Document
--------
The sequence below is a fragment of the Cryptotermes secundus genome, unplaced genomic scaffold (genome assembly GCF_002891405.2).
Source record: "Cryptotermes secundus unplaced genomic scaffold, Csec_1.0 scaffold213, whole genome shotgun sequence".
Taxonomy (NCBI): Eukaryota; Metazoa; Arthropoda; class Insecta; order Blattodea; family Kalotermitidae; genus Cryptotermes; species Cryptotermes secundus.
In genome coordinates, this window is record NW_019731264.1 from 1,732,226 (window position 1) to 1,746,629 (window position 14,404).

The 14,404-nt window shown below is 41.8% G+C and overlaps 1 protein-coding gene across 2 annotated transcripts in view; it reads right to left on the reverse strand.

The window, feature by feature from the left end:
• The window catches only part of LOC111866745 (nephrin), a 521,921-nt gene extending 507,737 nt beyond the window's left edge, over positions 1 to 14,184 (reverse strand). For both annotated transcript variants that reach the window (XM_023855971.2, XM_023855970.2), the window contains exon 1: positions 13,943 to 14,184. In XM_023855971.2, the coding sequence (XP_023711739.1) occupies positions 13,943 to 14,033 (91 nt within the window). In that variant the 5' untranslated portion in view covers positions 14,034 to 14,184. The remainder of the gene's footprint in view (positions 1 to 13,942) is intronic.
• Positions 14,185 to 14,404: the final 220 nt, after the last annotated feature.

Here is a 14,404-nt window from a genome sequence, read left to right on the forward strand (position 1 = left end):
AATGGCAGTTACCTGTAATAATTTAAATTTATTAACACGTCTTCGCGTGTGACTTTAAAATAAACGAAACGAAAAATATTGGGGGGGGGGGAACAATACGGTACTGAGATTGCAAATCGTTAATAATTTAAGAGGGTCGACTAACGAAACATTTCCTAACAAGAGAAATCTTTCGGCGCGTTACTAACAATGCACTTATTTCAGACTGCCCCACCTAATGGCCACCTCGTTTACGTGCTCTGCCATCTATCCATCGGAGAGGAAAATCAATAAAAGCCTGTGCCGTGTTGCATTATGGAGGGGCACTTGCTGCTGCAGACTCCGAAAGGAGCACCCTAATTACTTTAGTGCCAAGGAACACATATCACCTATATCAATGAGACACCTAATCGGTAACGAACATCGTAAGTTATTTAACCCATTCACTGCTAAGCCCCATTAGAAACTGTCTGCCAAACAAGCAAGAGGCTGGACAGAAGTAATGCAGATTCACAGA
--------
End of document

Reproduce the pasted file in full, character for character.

The sequence below is a fragment of the Cryptotermes secundus genome, unplaced genomic scaffold (genome assembly GCF_002891405.2).
Source record: "Cryptotermes secundus unplaced genomic scaffold, Csec_1.0 scaffold213, whole genome shotgun sequence".
Taxonomy (NCBI): Eukaryota; Metazoa; Arthropoda; class Insecta; order Blattodea; family Kalotermitidae; genus Cryptotermes; species Cryptotermes secundus.
In genome coordinates, this window is record NW_019731264.1 from 1,732,226 (window position 1) to 1,746,629 (window position 14,404).

The 14,404-nt window shown below is 41.8% G+C and overlaps 1 protein-coding gene across 2 annotated transcripts in view; it reads right to left on the reverse strand.

The window, feature by feature from the left end:
• The window catches only part of LOC111866745 (nephrin), a 521,921-nt gene extending 507,737 nt beyond the window's left edge, over positions 1 to 14,184 (reverse strand). For both annotated transcript variants that reach the window (XM_023855971.2, XM_023855970.2), the window contains exon 1: positions 13,943 to 14,184. In XM_023855971.2, the coding sequence (XP_023711739.1) occupies positions 13,943 to 14,033 (91 nt within the window). In that variant the 5' untranslated portion in view covers positions 14,034 to 14,184. The remainder of the gene's footprint in view (positions 1 to 13,942) is intronic.
• Positions 14,185 to 14,404: the final 220 nt, after the last annotated feature.

Here is a 14,404-nt window from a genome sequence, read left to right on the forward strand (position 1 = left end):
AATGGCAGTTACCTGTAATAATTTAAATTTATTAACACGTCTTCGCGTGTGACTTTAAAATAAACGAAACGAAAAATATTGGGGGGGGGGGAACAATACGGTACTGAGATTGCAAATCGTTAATAATTTAAGAGGGTCGACTAACGAAACATTTCCTAACAAGAGAAATCTTTCGGCGCGTTACTAACAATGCACTTATTTCAGACTGCCCCACCTAATGGCCACCTCGTTTACGTGCTCTGCCATCTATCCATCGGAGAGGAAAATCAATAAAAGCCTGTGCCGTGTTGCATTATGGAGGGGCACTTGCTGCTGCAGACTCCGAAAGGAGCACCCTAATTACTTTAGTGCCAAGGAACACATATCACCTATATCAATGAGACACCTAATCGGTAACGAACATCGTAAGTTATTTAACCCATTCACTGCTAAGCCCCATTAGAAACTGTCTGCCAAACAAGCAAGAGGCTGGACAGAAGTAATGCAGATTCACAGA